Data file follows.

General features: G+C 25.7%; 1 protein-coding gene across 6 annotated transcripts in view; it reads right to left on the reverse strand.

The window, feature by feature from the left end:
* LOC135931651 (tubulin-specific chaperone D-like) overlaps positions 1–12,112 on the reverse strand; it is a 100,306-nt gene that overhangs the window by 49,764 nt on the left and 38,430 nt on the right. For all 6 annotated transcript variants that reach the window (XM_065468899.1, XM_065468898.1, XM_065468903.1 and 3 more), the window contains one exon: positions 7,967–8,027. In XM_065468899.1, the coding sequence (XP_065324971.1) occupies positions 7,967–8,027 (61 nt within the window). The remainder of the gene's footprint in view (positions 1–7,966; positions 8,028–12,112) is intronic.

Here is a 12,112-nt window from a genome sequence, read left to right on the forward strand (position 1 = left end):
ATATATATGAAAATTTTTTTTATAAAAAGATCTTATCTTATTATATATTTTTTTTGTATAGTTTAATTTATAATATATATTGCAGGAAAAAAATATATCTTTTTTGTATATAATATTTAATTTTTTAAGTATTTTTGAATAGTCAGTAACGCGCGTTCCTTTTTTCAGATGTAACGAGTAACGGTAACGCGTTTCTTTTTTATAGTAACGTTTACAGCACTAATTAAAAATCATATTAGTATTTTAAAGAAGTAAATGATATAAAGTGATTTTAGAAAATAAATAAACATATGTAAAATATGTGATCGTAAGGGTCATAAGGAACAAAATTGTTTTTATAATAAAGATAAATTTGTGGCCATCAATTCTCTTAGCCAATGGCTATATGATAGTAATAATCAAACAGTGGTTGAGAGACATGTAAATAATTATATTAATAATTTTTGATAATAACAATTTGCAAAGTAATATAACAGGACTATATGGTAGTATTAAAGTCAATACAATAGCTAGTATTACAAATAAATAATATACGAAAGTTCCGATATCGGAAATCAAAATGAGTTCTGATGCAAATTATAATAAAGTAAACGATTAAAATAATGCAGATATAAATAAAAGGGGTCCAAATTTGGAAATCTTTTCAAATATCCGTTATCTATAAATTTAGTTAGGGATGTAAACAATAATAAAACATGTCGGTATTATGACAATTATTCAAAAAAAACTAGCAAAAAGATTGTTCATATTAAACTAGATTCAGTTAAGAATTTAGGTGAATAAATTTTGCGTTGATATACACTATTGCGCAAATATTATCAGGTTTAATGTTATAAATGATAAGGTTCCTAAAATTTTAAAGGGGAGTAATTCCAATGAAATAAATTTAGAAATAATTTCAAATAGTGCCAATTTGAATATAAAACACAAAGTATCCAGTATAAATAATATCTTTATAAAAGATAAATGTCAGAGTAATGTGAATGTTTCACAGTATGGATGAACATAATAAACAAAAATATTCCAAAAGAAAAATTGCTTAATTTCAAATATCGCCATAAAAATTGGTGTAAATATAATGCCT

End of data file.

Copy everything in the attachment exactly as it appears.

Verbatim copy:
General features: G+C 25.7%; 1 protein-coding gene across 6 annotated transcripts in view; it reads right to left on the reverse strand.

The window, feature by feature from the left end:
* LOC135931651 (tubulin-specific chaperone D-like) overlaps positions 1–12,112 on the reverse strand; it is a 100,306-nt gene that overhangs the window by 49,764 nt on the left and 38,430 nt on the right. For all 6 annotated transcript variants that reach the window (XM_065468899.1, XM_065468898.1, XM_065468903.1 and 3 more), the window contains one exon: positions 7,967–8,027. In XM_065468899.1, the coding sequence (XP_065324971.1) occupies positions 7,967–8,027 (61 nt within the window). The remainder of the gene's footprint in view (positions 1–7,966; positions 8,028–12,112) is intronic.

Here is a 12,112-nt window from a genome sequence, read left to right on the forward strand (position 1 = left end):
ATATATATGAAAATTTTTTTTATAAAAAGATCTTATCTTATTATATATTTTTTTTGTATAGTTTAATTTATAATATATATTGCAGGAAAAAAATATATCTTTTTTGTATATAATATTTAATTTTTTAAGTATTTTTGAATAGTCAGTAACGCGCGTTCCTTTTTTCAGATGTAACGAGTAACGGTAACGCGTTTCTTTTTTATAGTAACGTTTACAGCACTAATTAAAAATCATATTAGTATTTTAAAGAAGTAAATGATATAAAGTGATTTTAGAAAATAAATAAACATATGTAAAATATGTGATCGTAAGGGTCATAAGGAACAAAATTGTTTTTATAATAAAGATAAATTTGTGGCCATCAATTCTCTTAGCCAATGGCTATATGATAGTAATAATCAAACAGTGGTTGAGAGACATGTAAATAATTATATTAATAATTTTTGATAATAACAATTTGCAAAGTAATATAACAGGACTATATGGTAGTATTAAAGTCAATACAATAGCTAGTATTACAAATAAATAATATACGAAAGTTCCGATATCGGAAATCAAAATGAGTTCTGATGCAAATTATAATAAAGTAAACGATTAAAATAATGCAGATATAAATAAAAGGGGTCCAAATTTGGAAATCTTTTCAAATATCCGTTATCTATAAATTTAGTTAGGGATGTAAACAATAATAAAACATGTCGGTATTATGACAATTATTCAAAAAAAACTAGCAAAAAGATTGTTCATATTAAACTAGATTCAGTTAAGAATTTAGGTGAATAAATTTTGCGTTGATATACACTATTGCGCAAATATTATCAGGTTTAATGTTATAAATGATAAGGTTCCTAAAATTTTAAAGGGGAGTAATTCCAATGAAATAAATTTAGAAATAATTTCAAATAGTGCCAATTTGAATATAAAACACAAAGTATCCAGTATAAATAATATCTTTATAAAAGATAAATGTCAGAGTAATGTGAATGTTTCACAGTATGGATGAACATAATAAACAAAAATATTCCAAAAGAAAAATTGCTTAATTTCAAATATCGCCATAAAAATTGGTGTAAATATAATGCCT